(And they wanted stickers and case badges.)

I remember one person who had an interesting reason for wanting to try out Linux: She liked Bash after having used Git Bash on Windows.

Many student develops were particularly interested in DevAssistant. They loved its concept of easily setting up a development environment / project.

DevAssistant drew a lot of interest

There were a total of 16 projects submitted to the FOSS category, and were thus eligible for the prizes. Considering that Microsoft received 24 project submissions, and they were giving away a far more lucrative set of prizes (~$1,000 Surface Pro 4 tablets,) I'd say that people were pretty self-motivated to release their project as FOSS.

Although the FOSS category winner (an online card game in HTML5) was worthy of the prize it received, I would like to give an honorable mention to another project. They implemented an email client and server with end-to-end PGP encryption. The client is in HTML5.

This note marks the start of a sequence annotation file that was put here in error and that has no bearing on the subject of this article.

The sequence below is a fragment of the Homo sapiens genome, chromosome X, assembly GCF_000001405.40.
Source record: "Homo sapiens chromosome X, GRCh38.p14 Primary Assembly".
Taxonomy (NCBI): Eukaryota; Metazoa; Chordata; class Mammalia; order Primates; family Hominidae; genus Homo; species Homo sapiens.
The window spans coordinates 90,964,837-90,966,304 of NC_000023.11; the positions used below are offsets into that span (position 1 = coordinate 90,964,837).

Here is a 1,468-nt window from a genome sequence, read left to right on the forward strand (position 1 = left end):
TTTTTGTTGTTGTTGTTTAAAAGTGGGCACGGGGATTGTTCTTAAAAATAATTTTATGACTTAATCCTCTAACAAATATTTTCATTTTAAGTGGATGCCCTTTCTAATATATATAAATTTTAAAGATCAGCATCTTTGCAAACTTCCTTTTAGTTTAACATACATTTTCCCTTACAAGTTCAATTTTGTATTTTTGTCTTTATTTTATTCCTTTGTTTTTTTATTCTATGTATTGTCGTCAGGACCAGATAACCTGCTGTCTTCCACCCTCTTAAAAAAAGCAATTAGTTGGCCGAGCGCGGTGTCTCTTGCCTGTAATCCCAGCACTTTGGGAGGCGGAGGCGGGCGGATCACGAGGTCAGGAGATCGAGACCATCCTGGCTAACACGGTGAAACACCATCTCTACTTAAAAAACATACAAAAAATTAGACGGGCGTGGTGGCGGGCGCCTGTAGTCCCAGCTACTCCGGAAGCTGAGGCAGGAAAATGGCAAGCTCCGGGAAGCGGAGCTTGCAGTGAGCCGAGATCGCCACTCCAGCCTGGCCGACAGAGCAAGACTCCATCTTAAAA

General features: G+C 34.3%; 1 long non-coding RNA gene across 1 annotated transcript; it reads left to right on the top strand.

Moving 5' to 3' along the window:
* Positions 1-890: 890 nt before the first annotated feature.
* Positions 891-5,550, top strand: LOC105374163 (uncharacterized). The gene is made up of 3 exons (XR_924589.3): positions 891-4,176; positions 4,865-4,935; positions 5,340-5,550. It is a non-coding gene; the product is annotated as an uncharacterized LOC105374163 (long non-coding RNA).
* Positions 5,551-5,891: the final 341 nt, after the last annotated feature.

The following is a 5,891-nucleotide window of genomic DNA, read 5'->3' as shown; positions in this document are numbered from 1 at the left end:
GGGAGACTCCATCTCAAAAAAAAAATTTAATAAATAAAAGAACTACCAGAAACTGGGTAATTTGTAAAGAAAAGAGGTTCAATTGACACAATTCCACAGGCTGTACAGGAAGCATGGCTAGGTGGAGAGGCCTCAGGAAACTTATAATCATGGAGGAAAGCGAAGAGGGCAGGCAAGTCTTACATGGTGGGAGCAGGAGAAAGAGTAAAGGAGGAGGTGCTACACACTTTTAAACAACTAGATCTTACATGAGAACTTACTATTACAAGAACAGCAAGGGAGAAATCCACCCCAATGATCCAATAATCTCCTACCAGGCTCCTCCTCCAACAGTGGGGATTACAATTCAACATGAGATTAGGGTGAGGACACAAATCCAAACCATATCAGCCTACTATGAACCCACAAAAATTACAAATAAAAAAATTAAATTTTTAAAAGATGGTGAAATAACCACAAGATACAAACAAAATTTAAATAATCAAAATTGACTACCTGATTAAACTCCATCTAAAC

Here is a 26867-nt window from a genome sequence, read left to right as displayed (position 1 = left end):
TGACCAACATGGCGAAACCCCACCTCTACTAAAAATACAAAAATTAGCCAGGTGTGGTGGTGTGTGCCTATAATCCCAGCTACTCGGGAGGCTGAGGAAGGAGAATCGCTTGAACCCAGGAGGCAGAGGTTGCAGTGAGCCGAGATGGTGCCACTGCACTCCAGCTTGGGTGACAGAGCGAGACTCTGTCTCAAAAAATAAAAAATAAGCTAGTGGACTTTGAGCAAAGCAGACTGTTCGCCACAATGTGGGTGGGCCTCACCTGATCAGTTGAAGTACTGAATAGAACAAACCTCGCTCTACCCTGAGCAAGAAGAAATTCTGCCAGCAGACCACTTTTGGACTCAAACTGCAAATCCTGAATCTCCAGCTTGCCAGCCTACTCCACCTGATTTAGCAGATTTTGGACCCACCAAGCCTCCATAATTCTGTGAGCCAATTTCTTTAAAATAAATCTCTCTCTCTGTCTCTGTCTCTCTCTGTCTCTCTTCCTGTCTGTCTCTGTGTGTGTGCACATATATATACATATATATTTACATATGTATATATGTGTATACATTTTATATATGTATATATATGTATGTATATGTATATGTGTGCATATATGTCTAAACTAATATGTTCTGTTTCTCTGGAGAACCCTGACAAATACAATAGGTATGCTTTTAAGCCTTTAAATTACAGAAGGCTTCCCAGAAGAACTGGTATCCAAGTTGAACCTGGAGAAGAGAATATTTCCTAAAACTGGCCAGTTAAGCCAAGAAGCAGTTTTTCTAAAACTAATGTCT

There was one student, Mikhael, who completed his project early and wanted help installing Fedora to dual-boot along side OS X on his Early 2015 11" Macbook Air. Although we had to resort to using the broadcom wireless driver from RPMFusion, which involved transferring RPMs via USB key, by the time we were done he was very pleased. He also wanted basic instructions on using Fedora, so I made sure to show him how to use gnome-shell, GNOME Software and gedit with developer plugins.

I would also like to thank Ben Williams for his work on the updated live media; we used it to install Fedora Workstation for Mikhael. Also I would like to thank the liveusb-creator team; DVD drives are a rarity nowadays.